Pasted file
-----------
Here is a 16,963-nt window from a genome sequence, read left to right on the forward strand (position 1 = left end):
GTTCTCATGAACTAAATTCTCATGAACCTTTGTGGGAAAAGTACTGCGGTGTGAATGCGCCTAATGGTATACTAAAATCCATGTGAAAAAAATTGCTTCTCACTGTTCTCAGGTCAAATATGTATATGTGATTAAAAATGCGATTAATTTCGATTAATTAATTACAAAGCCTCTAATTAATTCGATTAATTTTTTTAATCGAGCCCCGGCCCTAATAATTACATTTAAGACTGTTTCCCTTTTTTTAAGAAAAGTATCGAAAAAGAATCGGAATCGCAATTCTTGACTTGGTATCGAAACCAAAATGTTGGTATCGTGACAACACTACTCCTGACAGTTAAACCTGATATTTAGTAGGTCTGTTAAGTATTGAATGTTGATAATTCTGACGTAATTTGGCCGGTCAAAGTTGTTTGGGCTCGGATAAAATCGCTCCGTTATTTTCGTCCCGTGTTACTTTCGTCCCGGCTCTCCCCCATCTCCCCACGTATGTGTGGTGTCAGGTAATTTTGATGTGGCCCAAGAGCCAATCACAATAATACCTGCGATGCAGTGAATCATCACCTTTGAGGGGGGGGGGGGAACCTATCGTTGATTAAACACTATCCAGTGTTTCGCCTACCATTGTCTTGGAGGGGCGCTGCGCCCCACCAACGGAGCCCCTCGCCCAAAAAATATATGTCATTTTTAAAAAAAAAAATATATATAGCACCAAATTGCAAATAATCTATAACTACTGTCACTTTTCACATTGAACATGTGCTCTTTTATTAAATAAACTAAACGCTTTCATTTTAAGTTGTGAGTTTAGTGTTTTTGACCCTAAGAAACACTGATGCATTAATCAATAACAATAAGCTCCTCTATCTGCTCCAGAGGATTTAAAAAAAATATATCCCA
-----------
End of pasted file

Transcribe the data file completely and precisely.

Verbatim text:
Here is a 16,963-nt window from a genome sequence, read left to right on the forward strand (position 1 = left end):
GTTCTCATGAACTAAATTCTCATGAACCTTTGTGGGAAAAGTACTGCGGTGTGAATGCGCCTAATGGTATACTAAAATCCATGTGAAAAAAATTGCTTCTCACTGTTCTCAGGTCAAATATGTATATGTGATTAAAAATGCGATTAATTTCGATTAATTAATTACAAAGCCTCTAATTAATTCGATTAATTTTTTTAATCGAGCCCCGGCCCTAATAATTACATTTAAGACTGTTTCCCTTTTTTTAAGAAAAGTATCGAAAAAGAATCGGAATCGCAATTCTTGACTTGGTATCGAAACCAAAATGTTGGTATCGTGACAACACTACTCCTGACAGTTAAACCTGATATTTAGTAGGTCTGTTAAGTATTGAATGTTGATAATTCTGACGTAATTTGGCCGGTCAAAGTTGTTTGGGCTCGGATAAAATCGCTCCGTTATTTTCGTCCCGTGTTACTTTCGTCCCGGCTCTCCCCCATCTCCCCACGTATGTGTGGTGTCAGGTAATTTTGATGTGGCCCAAGAGCCAATCACAATAATACCTGCGATGCAGTGAATCATCACCTTTGAGGGGGGGGGGGGAACCTATCGTTGATTAAACACTATCCAGTGTTTCGCCTACCATTGTCTTGGAGGGGCGCTGCGCCCCACCAACGGAGCCCCTCGCCCAAAAAATATATGTCATTTTTAAAAAAAAAAATATATATAGCACCAAATTGCAAATAATCTATAACTACTGTCACTTTTCACATTGAACATGTGCTCTTTTATTAAATAAACTAAACGCTTTCATTTTAAGTTGTGAGTTTAGTGTTTTTGACCCTAAGAAACACTGATGCATTAATCAATAACAATAAGCTCCTCTATCTGCTCCAGAGGATTTAAAAAAAATATATCCCA